Recently, I’ve received several emails in the form quoted below, opposing the teaching of the Armenian Genocide. I have been replying as follows.
I do support Jon Hecht’s bill, House 420 which would mandate teaching about historical genocides, including the Armenian genocide.
I think it would be reasonable to add other historical genocides to the list of tragedies in the bill, but I certainly feel that Armenian genocide belongs on that list. There is a deep body of historical evidence which confirms that genocide.
I am extremely troubled by the recent introduction of the House Resolution 420 by Jonathan Hecht (Watertown) which calls to amend Chapter 15 of the General Laws regarding genocide education. Link to the proposed amendment: http://www.malegislature.gov/Bills/BillHtml/127068?generalCourtId=11
The problem is that Mr. Hecht and the co-sponsors of H420, David M. Rogers, John J. Lawn, Jr. and Denise Andrews, want to mix court- and tribunal-proven genocides, such as the Holocaust and Nazi concentration camps, the genocide of Bosnian Muslims, and the genocide of Rwandan Tutsis, with a spurious, unproven and highly controversial charge of “genocide of Armenian Christians”. This type of mixing and dilution is unacceptable in for a legal and academic environment of our legislature and schools.
H420 spurs a historical allegation of “genocide” that has not been historically or legally substantiated to this date. Numerous American and international scholars, most experts in the history of the Ottoman Empire, dispute Armenian allegations, leading to the conclusion that while Armenian civilian losses during World War I were tragic, the events of 1915 were not tantamount to genocide. The 600,000 Armenians did not suffer alone, at least 523,000 Turks and other Muslims were massacred starting already in 1914 by the Armenian army. Similar fate befell on the Azerbaijanis and other Muslims who lived in the Caucasus and northern Iran – approximately half a million were killed by Armenian generals Andronik, Dro (who later served as a Nazi general), and others (culminating in what is referred to as the Azerbaijani Genocide).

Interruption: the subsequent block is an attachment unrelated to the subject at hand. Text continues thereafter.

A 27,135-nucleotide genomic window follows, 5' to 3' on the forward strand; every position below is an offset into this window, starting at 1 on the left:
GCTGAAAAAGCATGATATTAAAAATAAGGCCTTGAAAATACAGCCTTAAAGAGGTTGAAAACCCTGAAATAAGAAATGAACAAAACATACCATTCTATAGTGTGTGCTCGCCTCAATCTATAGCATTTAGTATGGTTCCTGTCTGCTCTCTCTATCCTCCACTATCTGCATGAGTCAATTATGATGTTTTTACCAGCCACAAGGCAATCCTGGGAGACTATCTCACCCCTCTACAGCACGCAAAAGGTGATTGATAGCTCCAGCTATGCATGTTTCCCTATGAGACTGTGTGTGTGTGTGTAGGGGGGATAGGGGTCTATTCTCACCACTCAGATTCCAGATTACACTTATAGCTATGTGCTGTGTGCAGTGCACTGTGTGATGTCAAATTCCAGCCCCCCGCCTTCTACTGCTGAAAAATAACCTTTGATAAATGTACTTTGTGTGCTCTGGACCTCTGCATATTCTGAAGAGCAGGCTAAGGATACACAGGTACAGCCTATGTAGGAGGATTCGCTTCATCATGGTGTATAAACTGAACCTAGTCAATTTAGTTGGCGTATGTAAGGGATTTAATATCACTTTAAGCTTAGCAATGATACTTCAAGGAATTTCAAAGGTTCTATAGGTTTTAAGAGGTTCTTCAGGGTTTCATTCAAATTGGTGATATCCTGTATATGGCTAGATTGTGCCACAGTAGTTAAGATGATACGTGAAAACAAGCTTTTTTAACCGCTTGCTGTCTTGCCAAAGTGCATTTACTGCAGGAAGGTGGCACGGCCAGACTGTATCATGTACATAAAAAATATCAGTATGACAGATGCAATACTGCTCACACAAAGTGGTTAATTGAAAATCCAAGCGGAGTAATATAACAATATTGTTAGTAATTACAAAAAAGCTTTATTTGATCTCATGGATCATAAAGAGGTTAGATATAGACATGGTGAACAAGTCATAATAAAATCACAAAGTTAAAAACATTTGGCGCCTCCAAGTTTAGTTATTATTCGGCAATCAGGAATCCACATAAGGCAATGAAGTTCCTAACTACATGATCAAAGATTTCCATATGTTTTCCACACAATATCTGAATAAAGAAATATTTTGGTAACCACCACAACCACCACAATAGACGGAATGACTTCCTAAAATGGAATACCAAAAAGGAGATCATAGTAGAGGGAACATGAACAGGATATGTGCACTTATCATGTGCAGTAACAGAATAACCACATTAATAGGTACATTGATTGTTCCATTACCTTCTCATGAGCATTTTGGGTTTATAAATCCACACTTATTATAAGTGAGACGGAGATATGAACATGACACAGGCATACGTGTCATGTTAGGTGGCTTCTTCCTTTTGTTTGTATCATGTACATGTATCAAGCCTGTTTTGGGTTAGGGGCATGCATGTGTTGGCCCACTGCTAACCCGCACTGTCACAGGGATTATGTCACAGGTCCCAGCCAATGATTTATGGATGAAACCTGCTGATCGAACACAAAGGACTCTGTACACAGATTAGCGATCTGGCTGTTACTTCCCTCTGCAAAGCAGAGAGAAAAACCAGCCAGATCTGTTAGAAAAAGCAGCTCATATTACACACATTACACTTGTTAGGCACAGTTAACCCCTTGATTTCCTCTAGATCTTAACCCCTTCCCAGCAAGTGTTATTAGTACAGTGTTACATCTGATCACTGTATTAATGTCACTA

The alleged “genocide of Armenian Christians” has never been proven in a court of law. Genocide is a crime with a legal and binding definition codified in the UN Genocide Convention of 1948, which the U.S. has ratified as a treaty, as well as under the U.S. criminal code, 18 USC 1091 – thus acknowledging the sole jurisdiction to hear genocide allegations is the International Court of Justice (ICJ) at The Hague. The so-called “Armenian genocide” does not fit the UN and U.S. genocide definitions, and has never been heard at The Hague.
As a voter and taxpayer, I do call upon my legislature to ensure that our educational system, our schools and our curriculum reflects appropriate and academic understanding and sensitivity concerning issues related to human rights, crimes against humanity, ethnic cleansing, and genocide documented in the U.S. record. This is why I insist that we be precise and refrain from mixing and dilution of well-established legal terminology and concepts.
To reiterate, I strongly oppose H420, and encourage greater and more balanced study of genocides by all lawmakers.